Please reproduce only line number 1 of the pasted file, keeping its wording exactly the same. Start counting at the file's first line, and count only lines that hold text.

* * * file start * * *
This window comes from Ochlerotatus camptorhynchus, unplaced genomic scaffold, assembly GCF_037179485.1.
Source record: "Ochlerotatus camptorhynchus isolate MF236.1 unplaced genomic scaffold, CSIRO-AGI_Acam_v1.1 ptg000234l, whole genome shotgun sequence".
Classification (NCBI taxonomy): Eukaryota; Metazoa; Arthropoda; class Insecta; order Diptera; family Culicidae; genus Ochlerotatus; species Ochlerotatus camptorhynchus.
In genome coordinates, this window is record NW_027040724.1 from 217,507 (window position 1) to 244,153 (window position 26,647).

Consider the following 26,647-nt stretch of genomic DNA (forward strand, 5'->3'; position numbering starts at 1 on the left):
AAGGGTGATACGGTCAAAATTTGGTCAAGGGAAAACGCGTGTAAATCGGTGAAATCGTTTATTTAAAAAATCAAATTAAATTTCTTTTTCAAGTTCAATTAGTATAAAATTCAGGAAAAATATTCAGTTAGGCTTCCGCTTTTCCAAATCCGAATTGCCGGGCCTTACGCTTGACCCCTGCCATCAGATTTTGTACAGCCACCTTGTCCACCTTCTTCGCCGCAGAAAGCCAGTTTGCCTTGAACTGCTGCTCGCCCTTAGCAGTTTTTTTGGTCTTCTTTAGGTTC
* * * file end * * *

This window comes from Ochlerotatus camptorhynchus, unplaced genomic scaffold, assembly GCF_037179485.1.